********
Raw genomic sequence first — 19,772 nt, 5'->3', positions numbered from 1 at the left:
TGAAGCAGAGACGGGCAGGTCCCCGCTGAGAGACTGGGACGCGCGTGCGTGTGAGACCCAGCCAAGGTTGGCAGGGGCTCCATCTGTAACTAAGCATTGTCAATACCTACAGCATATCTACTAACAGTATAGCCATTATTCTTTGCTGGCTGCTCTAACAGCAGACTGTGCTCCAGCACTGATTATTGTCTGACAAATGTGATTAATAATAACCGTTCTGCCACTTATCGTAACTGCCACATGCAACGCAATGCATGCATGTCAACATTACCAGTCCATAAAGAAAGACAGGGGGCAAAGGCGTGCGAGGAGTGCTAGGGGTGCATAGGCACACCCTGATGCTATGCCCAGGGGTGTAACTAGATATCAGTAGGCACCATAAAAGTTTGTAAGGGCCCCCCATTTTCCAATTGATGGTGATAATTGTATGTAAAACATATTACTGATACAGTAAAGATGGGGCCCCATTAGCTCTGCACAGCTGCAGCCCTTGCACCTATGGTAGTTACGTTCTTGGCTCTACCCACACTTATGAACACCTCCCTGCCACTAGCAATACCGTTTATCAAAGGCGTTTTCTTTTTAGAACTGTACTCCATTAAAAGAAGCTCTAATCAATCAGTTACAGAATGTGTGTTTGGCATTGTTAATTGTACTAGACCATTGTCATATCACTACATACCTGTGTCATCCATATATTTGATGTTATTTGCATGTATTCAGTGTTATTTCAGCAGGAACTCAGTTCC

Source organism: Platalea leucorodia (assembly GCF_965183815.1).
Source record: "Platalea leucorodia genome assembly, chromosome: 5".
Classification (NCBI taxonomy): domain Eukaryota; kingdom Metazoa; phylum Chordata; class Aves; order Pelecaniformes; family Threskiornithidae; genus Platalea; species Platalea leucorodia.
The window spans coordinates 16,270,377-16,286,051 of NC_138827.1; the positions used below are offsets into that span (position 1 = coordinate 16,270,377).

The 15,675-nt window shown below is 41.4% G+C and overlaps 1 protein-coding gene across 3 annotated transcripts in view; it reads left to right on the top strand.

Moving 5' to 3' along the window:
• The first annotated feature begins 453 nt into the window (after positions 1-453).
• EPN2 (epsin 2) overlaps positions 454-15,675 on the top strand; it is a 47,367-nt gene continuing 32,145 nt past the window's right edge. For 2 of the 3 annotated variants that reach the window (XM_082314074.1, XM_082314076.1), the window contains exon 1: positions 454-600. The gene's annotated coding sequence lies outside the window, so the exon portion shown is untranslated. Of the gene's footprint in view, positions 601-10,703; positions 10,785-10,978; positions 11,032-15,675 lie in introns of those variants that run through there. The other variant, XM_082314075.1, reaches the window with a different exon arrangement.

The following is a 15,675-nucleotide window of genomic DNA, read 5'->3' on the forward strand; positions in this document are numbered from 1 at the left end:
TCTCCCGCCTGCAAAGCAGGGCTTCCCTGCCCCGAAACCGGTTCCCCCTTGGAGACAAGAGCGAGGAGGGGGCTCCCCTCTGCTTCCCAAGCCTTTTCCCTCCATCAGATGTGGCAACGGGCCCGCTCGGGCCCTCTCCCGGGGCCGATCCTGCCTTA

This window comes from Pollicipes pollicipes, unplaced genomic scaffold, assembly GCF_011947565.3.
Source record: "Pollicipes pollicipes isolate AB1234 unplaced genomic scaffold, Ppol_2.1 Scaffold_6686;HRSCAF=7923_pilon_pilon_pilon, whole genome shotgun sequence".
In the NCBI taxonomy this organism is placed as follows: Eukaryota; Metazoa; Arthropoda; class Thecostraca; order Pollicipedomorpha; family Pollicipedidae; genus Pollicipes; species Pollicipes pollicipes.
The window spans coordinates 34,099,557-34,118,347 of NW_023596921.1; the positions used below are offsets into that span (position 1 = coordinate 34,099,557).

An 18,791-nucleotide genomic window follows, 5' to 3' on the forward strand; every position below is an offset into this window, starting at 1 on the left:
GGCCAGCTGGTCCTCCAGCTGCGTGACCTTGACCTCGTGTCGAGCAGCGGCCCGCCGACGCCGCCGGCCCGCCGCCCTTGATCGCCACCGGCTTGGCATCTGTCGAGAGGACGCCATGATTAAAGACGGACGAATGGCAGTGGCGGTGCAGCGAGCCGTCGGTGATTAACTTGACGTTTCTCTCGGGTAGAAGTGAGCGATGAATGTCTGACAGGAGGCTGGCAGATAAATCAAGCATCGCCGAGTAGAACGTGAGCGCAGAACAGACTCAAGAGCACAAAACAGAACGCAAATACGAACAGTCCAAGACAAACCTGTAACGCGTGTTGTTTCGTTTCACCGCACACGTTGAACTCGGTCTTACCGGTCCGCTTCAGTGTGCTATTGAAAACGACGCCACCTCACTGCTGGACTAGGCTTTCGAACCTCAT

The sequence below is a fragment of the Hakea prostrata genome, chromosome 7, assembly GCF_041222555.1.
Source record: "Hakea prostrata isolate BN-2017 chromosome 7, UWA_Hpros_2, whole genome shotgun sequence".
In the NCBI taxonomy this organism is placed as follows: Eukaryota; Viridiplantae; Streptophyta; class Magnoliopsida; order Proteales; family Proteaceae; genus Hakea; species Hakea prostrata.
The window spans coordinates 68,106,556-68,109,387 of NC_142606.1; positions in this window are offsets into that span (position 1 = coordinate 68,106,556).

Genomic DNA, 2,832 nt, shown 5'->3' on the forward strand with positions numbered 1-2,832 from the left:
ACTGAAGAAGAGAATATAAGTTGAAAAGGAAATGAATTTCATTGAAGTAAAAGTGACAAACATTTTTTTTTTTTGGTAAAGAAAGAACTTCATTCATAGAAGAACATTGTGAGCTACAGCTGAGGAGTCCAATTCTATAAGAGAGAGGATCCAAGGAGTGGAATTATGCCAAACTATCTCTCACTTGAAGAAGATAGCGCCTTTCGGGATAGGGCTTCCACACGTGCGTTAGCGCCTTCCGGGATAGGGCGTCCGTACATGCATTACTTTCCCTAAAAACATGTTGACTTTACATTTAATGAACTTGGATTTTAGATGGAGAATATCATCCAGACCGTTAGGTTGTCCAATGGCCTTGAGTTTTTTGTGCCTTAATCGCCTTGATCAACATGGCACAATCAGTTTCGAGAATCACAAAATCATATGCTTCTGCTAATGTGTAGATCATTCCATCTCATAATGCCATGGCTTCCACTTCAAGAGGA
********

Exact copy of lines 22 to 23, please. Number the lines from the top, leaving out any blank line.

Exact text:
The window spans coordinates 68,106,556-68,109,387 of NC_142606.1; positions in this window are offsets into that span (position 1 = coordinate 68,106,556).

Genomic DNA, 2,832 nt, shown 5'->3' on the forward strand with positions numbered 1-2,832 from the left: